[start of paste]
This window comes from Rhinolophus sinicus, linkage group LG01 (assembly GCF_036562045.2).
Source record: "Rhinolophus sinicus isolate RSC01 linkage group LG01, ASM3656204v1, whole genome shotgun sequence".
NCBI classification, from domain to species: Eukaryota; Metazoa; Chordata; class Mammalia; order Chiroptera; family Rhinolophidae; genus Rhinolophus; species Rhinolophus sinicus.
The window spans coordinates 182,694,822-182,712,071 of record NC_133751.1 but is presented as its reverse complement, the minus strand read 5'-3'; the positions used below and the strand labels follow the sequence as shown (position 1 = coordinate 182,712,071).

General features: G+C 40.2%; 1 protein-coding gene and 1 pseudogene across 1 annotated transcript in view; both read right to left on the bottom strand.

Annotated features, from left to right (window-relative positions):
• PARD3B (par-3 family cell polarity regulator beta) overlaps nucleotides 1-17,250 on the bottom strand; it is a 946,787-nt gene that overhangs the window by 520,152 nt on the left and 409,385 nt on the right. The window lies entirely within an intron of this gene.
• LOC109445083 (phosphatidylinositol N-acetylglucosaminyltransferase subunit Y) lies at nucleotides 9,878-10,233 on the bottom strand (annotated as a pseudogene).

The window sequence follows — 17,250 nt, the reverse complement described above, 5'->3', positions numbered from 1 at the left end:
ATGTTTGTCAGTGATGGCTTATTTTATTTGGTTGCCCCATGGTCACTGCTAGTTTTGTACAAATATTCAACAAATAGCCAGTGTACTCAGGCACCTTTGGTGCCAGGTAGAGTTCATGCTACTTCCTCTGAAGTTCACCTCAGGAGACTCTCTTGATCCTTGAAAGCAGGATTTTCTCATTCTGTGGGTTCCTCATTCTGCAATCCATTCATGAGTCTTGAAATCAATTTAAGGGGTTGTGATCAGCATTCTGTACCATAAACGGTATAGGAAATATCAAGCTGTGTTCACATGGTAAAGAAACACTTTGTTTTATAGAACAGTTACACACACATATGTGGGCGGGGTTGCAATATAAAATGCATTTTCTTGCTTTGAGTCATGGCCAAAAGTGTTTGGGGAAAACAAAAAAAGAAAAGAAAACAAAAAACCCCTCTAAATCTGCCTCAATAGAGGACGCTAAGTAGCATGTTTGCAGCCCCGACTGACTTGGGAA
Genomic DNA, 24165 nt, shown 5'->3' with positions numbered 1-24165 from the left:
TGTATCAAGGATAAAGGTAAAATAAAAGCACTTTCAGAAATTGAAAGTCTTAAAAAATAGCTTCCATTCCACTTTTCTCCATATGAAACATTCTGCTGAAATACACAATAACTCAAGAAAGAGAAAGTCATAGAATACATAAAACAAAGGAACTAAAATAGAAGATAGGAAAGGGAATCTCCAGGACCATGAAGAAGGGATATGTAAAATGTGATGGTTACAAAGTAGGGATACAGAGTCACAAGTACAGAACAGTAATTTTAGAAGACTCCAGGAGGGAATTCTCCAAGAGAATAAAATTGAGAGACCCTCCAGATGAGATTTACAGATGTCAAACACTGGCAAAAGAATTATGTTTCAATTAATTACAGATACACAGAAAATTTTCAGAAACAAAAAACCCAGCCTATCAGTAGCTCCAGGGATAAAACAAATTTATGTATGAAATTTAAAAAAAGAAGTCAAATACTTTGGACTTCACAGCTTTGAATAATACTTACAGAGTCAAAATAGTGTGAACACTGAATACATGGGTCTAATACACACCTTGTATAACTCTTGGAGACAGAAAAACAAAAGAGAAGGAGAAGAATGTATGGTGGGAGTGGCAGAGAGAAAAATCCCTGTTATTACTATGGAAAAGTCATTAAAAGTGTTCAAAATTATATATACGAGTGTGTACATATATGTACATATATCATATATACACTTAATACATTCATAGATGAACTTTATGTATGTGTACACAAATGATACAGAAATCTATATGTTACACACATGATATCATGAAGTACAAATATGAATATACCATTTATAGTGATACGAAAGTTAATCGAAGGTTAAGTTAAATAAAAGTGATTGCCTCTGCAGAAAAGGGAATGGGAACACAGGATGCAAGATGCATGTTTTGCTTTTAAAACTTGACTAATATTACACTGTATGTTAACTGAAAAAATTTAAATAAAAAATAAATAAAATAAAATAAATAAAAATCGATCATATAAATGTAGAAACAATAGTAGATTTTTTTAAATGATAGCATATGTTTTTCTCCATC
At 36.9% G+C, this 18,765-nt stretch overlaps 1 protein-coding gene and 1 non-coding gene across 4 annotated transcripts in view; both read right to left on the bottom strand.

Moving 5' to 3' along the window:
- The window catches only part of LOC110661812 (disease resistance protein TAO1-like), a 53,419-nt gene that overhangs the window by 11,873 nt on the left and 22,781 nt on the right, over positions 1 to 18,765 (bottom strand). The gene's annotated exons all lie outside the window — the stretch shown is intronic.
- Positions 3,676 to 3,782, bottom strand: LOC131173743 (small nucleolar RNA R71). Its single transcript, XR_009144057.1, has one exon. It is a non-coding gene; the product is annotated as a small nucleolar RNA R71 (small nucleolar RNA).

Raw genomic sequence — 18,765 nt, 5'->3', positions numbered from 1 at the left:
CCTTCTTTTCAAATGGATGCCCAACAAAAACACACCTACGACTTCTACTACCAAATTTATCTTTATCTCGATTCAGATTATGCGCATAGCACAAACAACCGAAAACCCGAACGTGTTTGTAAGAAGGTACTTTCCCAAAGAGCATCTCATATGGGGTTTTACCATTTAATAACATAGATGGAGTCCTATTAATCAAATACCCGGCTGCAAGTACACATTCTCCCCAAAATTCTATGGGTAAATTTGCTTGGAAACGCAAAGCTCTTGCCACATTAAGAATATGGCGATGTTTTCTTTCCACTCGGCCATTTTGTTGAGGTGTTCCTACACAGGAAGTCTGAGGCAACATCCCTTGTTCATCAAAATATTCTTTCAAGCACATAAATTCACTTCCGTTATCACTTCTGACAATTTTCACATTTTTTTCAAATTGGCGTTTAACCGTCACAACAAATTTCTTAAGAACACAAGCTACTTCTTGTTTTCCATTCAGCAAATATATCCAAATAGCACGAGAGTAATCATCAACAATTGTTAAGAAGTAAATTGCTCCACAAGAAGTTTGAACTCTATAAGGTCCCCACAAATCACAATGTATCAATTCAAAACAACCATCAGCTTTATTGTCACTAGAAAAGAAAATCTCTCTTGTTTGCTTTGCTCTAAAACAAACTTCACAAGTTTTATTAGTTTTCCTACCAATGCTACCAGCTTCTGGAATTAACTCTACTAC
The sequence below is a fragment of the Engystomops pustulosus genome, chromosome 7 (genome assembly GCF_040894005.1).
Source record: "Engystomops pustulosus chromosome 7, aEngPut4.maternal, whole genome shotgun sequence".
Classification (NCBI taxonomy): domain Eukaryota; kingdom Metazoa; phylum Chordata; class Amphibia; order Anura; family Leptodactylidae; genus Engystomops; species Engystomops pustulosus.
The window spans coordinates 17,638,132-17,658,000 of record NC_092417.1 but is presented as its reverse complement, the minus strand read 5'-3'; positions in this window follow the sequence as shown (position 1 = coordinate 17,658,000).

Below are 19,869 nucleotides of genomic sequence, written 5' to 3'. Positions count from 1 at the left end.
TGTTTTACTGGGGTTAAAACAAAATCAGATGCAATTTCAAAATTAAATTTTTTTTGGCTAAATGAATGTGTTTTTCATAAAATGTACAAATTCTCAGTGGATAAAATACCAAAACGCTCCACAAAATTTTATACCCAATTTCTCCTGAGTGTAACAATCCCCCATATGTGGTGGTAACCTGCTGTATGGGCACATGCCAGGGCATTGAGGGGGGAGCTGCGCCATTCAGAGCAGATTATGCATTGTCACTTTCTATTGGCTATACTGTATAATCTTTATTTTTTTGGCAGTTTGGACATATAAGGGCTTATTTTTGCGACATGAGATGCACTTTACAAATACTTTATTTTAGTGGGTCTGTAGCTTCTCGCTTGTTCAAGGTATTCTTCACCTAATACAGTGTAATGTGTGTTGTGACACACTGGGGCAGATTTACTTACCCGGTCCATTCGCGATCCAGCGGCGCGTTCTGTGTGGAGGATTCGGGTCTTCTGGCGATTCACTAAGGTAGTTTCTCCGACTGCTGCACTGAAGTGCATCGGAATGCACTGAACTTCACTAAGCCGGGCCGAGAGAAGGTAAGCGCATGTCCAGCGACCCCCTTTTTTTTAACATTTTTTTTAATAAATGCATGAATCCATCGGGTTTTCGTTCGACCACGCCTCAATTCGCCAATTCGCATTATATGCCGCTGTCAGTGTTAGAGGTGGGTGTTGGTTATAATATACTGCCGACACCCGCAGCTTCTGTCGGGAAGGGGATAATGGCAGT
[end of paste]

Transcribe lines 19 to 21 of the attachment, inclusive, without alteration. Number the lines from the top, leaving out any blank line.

The sequence below is a fragment of the Engystomops pustulosus genome, chromosome 7 (genome assembly GCF_040894005.1).
Source record: "Engystomops pustulosus chromosome 7, aEngPut4.maternal, whole genome shotgun sequence".
Classification (NCBI taxonomy): domain Eukaryota; kingdom Metazoa; phylum Chordata; class Amphibia; order Anura; family Leptodactylidae; genus Engystomops; species Engystomops pustulosus.